How much is a ceramic cat painted with a red chili pattern worth?
Fifty cents if you buy it from a thrift store; $22.72 if auctioned on eBay with a story by novelist Lydia Millet.
The chili cat was part of the Significant Objects Project, a multiphase experiment designed to test the hypothesis that talented creative writers could invest an object with value that it did not previously have. The result: project curators Rob Walker and Josh Glenn sold $128 worth of thrift-store junk for $3,612.
I thought of this project when challenged to break down the value of a brand story. It’s a clever and highly entertaining demonstration of how much of the value we ascribe to things—and experiences—lies in the stories surrounding them. A story is often the X factor that inspires an intense desire to have that whatever. I know I’m susceptible to it—and I’m aware that it’s working on me. (Here’s how a story made me buy.)
So what’s the value of a brand story? There are lots of ways to slice it, but most businesses seek these three benefits.
As the Significant Objects Project shows, people are willing to pay more for something that’s surrounded by the aura of an emotionally involving story. (This is also borne out by celebrity estate sales.) Apple’s success is often attributed to product and UI design, but the company’s ability to sell at premium prices in commodified markets has at least as much to do with Apple’s powerful brand story of creativity, independence and individuality.
Sustainable businesses have always placed high value on communicating their purpose and having employees live it—and more and more businesses that wouldn’t define themselves as sustainable are seeing the light. But merely larding the employee handbook with lists of “our values” and posting corporate mission statements is not going to give workers pride of place. To really engage employees—and get them talking with customers, friends, everyone about how great the company is—businesses need a story that expresses those values naturally, in a way that engages employees’ own values and feels true. (That means the company’s actions need to square up with its story—see this post.)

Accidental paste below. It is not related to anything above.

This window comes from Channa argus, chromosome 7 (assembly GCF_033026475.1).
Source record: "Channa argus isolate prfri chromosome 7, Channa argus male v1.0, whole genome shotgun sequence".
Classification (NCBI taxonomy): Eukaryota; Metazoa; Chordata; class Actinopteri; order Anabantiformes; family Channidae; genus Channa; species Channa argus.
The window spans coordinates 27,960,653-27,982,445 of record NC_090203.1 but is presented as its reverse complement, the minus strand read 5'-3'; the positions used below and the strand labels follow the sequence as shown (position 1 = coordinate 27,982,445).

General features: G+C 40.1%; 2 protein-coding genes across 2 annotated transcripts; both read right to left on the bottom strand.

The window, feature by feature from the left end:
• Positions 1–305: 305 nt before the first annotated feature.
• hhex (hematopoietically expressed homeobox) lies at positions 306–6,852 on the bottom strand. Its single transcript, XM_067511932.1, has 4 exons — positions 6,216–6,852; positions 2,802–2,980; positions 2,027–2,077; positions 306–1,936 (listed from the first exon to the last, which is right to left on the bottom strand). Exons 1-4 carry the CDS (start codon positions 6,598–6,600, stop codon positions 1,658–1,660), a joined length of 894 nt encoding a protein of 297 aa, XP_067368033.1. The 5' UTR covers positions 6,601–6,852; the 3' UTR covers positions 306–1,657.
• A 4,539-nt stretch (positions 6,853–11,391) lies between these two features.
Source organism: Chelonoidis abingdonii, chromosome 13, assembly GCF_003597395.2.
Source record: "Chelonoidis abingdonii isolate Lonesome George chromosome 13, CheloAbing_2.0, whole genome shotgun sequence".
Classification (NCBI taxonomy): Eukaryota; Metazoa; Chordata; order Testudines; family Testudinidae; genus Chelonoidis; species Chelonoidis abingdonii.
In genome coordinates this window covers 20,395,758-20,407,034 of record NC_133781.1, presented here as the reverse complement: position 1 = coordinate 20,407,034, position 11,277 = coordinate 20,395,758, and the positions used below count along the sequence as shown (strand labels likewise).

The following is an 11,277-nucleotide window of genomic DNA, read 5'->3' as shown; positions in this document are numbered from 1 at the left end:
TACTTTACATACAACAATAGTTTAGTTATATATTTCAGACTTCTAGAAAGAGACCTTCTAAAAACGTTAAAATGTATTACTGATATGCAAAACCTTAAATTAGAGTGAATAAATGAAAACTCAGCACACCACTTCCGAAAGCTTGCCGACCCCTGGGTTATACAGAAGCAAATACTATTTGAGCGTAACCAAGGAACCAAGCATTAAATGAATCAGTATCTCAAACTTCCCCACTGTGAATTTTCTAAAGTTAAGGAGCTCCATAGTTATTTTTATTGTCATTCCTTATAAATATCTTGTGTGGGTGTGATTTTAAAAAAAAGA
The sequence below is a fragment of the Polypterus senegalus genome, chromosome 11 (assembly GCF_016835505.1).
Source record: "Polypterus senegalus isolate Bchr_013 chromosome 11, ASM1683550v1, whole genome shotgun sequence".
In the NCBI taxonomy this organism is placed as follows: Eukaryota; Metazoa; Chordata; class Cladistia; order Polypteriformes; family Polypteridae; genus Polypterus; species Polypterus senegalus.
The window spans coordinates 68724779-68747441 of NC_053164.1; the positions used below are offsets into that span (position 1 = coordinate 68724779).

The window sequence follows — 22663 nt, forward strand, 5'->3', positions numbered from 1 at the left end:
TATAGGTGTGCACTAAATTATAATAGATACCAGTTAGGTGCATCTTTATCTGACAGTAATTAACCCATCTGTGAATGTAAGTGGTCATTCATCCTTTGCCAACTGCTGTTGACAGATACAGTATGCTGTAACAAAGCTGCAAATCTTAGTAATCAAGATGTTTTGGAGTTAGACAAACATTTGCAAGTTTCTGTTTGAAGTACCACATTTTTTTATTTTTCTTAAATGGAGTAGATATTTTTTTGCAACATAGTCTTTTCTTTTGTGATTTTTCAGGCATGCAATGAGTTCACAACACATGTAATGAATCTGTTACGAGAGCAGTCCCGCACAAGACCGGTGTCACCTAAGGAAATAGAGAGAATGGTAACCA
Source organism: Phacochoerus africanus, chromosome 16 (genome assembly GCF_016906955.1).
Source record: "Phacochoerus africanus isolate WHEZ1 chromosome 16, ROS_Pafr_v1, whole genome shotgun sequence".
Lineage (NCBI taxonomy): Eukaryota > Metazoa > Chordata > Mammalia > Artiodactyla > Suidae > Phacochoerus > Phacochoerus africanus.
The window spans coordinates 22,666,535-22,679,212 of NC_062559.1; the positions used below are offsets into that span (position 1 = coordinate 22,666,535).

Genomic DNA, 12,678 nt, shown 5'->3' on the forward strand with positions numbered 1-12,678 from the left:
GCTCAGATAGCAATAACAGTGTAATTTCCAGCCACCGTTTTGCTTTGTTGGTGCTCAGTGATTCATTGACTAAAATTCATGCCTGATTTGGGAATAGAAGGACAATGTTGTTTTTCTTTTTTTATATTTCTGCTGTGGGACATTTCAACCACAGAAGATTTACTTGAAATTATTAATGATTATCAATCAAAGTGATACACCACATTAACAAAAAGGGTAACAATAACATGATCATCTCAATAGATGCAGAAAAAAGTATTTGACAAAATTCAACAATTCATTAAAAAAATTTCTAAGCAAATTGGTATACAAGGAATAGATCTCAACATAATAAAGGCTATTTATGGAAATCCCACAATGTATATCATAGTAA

We’ve seen this work with clients: teams that couldn’t even manage a concise or consistent description of what their company was about were speaking with confidence and excitement once they had a story to draw upon.
Marketing across messages and channels
You can’t have fundamentally different messages about your company and its offerings for different markets and channels and still have a coherent, plausible brand. At the same time, market segments—demographic, geographic and so on—have their own concerns, and a particular marketing channel can dictate a particular style. The answer is a brand story that’s rich and emotionally resonant enough to feed a wide variety of campaigns and communication needs. (For an example of this principle in action, see this Harvard Business Review article on how Coca-Cola has used a story platform to create advertising that’s both global and local.)
When you have an effective brand story, you can tell it many languages—both literally and figuratively—in a way that’s true to your brand and adds value to what you’re selling.
Meanwhile, can I interest you in something from the Thinkshift swag collection? There’s a great story behind our press-on tattoos. …